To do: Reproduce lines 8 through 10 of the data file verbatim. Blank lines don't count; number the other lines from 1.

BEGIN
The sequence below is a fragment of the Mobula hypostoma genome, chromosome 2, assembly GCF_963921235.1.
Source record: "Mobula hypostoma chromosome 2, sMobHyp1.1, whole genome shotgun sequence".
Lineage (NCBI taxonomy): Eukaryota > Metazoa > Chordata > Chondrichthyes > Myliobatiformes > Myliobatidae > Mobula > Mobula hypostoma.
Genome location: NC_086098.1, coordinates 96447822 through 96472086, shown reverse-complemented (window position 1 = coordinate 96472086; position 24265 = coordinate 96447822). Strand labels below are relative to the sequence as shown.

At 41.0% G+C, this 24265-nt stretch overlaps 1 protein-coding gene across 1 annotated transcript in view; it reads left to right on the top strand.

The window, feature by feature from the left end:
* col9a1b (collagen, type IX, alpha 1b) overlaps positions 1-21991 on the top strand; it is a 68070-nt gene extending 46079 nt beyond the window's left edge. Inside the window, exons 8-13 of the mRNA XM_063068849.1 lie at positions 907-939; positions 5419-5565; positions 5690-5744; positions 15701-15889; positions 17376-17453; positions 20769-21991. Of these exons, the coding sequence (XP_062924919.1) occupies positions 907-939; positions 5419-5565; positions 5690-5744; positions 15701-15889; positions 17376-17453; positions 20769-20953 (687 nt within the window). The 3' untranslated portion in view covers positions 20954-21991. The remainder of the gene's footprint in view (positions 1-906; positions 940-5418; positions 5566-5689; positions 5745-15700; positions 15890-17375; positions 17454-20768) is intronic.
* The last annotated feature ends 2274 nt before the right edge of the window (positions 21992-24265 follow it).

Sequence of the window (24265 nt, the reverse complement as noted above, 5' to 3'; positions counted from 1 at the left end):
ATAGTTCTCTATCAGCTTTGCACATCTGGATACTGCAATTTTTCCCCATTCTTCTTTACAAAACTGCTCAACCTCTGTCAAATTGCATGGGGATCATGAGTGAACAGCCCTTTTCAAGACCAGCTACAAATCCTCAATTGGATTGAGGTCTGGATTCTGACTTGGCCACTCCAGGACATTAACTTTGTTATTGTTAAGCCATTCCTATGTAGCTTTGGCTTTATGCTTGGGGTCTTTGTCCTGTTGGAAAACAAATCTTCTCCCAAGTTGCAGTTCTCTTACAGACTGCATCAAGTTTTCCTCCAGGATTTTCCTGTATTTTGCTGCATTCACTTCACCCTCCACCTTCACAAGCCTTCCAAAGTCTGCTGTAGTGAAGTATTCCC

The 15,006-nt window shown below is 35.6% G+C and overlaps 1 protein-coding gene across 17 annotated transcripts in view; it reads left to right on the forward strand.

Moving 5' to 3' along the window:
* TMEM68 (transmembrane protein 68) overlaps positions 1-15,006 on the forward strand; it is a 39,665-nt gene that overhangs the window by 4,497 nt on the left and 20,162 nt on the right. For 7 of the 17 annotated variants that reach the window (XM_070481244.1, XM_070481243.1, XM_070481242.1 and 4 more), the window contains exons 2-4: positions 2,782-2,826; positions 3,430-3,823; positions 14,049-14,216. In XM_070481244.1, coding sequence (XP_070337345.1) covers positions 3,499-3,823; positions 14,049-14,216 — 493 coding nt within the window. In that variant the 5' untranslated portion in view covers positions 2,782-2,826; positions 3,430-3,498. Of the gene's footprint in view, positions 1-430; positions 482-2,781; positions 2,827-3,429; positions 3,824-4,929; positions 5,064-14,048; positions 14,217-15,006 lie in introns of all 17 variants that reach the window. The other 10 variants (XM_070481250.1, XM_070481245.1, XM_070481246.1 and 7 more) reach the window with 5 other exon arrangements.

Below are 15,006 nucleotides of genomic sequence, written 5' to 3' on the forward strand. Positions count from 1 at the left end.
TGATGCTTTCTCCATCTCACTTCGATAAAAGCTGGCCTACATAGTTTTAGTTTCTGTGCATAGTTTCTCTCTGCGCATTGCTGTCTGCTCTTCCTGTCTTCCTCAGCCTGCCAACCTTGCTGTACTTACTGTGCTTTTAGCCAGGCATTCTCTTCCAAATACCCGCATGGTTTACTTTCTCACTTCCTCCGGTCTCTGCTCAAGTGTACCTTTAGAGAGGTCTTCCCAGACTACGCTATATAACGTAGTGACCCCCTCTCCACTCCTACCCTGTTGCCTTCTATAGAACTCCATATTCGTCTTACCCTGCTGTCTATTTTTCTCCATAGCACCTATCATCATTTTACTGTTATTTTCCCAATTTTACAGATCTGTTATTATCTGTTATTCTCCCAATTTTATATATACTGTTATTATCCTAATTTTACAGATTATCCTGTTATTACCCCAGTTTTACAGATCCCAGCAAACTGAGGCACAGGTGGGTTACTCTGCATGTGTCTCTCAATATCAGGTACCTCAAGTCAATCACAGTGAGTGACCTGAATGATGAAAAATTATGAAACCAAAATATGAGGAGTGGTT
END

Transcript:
* The last annotated feature ends 2274 nt before the right edge of the window (positions 21992-24265 follow it).

Sequence of the window (24265 nt, the reverse complement as noted above, 5' to 3'; positions counted from 1 at the left end):
ATAGTTCTCTATCAGCTTTGCACATCTGGATACTGCAATTTTTCCCCATTCTTCTTTACAAAACTGCTCAACCTCTGTCAAATTGCATGGGGATCATGAGTGAACAGCCCTTTTCAAGACCAGCTACAAATCCTCAATTGGATTGAGGTCTGGATTCTGACTTGGCCACTCCAGGACATTAACTTTGTTATTGTTAAGCCATTCCTATGTAGCTTTGGCTTTATGCTTGGGGTCTTTGTCCTGTTGGAAAACAAATCTTCTCCCAAGTTGCAGTTCTCTTACAGACTGCATCAAGTTTTCCTCCAGGATTTTCCTGTATTTTGCTGCATTCACTTCACCCTCCACCTTCACAAGCCTTCCAAAGTCTGCTGTAGTGAAGTATTCCC